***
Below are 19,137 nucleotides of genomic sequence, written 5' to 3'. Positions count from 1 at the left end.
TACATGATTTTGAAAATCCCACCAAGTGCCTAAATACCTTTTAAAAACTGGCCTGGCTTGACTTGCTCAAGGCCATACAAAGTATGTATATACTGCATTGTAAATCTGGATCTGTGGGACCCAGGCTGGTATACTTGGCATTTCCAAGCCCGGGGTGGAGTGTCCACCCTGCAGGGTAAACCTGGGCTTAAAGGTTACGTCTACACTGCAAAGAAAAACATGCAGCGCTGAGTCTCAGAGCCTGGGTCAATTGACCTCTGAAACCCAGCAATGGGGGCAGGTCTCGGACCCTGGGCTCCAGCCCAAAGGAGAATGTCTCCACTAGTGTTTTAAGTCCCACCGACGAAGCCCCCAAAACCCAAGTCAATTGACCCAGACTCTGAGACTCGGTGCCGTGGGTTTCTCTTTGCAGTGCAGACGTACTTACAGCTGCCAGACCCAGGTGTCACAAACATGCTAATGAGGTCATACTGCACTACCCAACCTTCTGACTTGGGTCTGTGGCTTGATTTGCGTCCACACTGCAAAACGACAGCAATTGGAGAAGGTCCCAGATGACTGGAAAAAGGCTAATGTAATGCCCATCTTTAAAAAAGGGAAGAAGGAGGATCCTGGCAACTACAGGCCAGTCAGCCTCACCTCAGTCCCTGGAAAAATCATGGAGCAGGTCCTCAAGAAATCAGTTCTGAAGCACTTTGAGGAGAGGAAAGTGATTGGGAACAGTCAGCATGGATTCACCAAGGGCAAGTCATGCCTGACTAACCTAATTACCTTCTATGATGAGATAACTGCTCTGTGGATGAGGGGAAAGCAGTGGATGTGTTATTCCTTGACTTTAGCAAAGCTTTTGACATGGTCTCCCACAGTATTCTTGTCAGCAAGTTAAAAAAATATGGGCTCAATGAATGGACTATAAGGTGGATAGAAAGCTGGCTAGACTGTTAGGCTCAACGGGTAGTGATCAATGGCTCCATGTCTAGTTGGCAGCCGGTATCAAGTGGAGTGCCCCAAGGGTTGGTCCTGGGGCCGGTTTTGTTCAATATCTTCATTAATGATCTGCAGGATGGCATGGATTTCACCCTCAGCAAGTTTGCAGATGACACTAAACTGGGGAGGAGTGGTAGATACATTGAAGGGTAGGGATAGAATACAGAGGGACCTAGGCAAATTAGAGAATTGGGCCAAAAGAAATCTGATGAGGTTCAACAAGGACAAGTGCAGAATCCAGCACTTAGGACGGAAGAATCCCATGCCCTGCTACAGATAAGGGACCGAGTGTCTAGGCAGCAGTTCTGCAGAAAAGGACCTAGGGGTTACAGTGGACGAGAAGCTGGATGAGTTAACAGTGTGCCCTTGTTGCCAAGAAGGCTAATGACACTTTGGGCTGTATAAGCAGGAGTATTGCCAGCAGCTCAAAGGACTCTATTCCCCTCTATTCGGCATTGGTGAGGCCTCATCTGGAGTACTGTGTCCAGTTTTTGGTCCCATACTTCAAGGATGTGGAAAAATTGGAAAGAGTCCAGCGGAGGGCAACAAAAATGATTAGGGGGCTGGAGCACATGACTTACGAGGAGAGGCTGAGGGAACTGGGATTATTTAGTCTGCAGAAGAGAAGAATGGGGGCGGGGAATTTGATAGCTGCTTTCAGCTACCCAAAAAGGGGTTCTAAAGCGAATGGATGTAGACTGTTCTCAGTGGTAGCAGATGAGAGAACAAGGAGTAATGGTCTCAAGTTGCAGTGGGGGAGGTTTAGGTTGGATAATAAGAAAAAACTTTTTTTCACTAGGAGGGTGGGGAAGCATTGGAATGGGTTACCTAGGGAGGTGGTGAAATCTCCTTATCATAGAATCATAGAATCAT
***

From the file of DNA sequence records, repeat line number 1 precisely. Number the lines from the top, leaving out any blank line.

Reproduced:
Below are 19,137 nucleotides of genomic sequence, written 5' to 3'. Positions count from 1 at the left end.